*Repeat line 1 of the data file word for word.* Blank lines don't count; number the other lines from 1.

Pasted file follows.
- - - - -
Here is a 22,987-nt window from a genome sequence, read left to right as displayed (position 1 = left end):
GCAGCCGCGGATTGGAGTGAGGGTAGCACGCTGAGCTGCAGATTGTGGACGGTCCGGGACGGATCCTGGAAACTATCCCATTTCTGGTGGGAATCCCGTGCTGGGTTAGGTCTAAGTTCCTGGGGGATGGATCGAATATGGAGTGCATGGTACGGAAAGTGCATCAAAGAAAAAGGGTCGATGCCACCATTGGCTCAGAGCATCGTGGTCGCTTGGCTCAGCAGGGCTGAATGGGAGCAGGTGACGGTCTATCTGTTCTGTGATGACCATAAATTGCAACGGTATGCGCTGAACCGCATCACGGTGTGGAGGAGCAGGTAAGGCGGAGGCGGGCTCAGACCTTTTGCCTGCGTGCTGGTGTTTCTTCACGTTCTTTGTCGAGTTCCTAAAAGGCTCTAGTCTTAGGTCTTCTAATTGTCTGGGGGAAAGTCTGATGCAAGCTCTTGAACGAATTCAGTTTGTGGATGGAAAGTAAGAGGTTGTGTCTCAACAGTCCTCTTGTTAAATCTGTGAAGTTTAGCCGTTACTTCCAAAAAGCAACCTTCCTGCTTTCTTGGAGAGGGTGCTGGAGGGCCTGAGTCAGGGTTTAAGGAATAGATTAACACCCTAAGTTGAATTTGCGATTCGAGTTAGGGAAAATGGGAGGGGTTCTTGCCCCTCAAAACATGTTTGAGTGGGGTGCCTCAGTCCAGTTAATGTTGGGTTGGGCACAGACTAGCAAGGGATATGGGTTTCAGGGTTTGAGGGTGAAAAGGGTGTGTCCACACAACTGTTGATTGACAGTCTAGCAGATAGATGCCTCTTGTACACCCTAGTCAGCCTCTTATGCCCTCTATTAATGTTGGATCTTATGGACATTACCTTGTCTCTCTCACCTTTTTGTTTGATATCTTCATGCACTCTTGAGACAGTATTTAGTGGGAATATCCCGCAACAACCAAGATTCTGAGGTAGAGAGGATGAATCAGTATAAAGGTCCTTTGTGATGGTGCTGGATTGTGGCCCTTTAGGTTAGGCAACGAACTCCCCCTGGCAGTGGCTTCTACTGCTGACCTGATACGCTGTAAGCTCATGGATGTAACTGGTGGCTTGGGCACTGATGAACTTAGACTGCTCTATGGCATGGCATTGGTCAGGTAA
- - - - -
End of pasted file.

Here is a 22,987-nt window from a genome sequence, read left to right as displayed (position 1 = left end):